So… I eventually talk to a human or two… after a number of really horrible phone-menu-from-hell trips – and I’m sorry here, I am not being (too) politically incorrect, but please Mr. Noble – I’m not stupid. When someone who is completely obvious as having English as his 3rd or 4th language introduces himself as “John” and proceeds to attempt to speak with a cadence and lexicon that is totally unauthentic – it’s insulting to his native culture and my intelligence. Reading every response off a computer screen sounds just like what it is – and therefore the customer is never really heard. I don’t mind that you want to save costs and source your helpdesk in Mumbai or Delhi, but speaking on the phone IS a skill – hire and train staff to be good at it – but natural. If we are all going to be living in the cloud together, let’s at least celebrate our diversity but work towards a common understanding.
Sadly, the fork in the road was reached – I ran out of my last patience pill, and have thrown down David and gone to Goliath… with the same restrictions from Apple (no in-app purchasing) I was able to go from the Kindle reader to Safari on iPad, purchase my book, and return to find it already loading, with a total of 4 taps. No extra sign in. Just about as simple a process as could be, given Apple’s current policy.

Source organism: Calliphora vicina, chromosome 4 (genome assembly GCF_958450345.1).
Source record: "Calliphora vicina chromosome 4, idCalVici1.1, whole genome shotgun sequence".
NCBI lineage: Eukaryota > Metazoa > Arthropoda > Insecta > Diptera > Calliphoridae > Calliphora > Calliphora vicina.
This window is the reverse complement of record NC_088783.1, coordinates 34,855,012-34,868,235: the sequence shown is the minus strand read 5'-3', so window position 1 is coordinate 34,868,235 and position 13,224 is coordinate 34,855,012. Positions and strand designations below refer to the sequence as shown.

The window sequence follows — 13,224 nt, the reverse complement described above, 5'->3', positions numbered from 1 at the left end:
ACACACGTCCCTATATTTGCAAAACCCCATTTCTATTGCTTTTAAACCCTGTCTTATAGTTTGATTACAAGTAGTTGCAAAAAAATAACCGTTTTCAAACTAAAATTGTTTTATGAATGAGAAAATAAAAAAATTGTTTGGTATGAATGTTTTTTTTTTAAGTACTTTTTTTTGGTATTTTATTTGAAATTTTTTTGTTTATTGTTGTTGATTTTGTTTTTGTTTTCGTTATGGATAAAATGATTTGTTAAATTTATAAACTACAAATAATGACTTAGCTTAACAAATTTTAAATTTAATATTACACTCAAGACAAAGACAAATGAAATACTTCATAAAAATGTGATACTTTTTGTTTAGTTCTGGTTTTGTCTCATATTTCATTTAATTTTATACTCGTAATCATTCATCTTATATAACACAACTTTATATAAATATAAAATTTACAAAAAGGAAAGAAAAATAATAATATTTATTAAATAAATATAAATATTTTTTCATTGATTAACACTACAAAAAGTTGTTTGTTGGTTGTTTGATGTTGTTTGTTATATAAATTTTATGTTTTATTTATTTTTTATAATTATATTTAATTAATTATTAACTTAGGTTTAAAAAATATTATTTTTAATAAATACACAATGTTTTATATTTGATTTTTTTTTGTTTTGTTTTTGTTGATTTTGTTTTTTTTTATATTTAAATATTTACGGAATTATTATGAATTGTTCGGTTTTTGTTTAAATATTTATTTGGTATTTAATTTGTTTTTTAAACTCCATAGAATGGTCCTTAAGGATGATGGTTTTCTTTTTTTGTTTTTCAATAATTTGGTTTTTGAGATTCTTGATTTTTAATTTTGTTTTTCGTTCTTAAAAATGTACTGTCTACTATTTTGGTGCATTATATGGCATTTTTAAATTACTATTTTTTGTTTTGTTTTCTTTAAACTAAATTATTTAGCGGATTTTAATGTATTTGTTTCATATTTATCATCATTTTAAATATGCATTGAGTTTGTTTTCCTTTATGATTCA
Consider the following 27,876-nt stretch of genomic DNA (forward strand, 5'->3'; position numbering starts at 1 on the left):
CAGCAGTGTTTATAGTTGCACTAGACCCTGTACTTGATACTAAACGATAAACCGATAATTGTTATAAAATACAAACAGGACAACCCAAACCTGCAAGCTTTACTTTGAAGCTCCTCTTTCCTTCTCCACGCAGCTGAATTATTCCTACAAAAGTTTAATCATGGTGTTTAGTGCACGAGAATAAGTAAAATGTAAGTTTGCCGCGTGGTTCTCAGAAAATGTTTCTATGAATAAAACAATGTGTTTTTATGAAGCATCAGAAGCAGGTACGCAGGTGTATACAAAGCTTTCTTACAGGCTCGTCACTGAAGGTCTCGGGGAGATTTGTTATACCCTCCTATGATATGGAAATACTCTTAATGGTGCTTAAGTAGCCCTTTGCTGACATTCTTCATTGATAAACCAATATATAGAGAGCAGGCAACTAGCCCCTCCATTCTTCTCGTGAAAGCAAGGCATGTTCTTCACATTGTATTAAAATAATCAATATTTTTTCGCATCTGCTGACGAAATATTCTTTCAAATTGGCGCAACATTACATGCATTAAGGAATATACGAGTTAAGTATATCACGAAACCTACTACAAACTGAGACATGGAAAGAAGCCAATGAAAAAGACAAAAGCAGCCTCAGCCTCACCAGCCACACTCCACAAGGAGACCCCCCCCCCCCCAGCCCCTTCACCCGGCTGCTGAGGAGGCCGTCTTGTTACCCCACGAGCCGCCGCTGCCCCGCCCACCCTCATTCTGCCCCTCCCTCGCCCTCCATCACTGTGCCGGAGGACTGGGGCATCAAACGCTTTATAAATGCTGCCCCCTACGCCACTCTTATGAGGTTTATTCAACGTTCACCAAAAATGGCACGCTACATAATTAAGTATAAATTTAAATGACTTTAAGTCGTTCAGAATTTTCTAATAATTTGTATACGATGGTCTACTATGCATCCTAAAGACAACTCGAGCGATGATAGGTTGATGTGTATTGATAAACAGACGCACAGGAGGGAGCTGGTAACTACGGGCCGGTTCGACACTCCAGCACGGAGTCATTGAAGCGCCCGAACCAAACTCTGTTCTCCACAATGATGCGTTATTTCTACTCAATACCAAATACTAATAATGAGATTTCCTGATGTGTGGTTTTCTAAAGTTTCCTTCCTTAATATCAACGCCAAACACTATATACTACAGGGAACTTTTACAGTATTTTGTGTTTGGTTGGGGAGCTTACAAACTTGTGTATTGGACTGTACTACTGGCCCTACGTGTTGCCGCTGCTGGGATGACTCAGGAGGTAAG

I still don’t like the look of the website. I’m getting used to the little differences in the Kindle app reader – but my blood pressure is down from the cloud and I can now spend my time reading instead of fighting poorly implemented technology, ignorant and uncaring staff, and a general feeling of inferiority in not being able to make something work that’s supposedly simple.
I hope that this is seen as not just another flame on the internet – but rather an example of how ‘that which matters’ is your customer. Always. Forever and ever and ever. Nothing else matters. In spite of the miracles of technology, only real carbon-based organisms eventually consume your products. Even though the largest portion of communication on the web today is M2M (Machine to Machine) – all of this is only to facilitate some human’s consumption of either a product or a service somewhere. So please Mr./Mrs. Merchant… take care of the ONLY resource that matters: your people. That means your customers (first) and your employees. Train them. Support them. Critique them. CARE enough to CARE. Your future really absolutely does depend on it. I just voted with my wallet. If enough others make the same decision, another Border will fall…
Tagged: Amazon, Barnes&Noble, cloud, customer service, e-books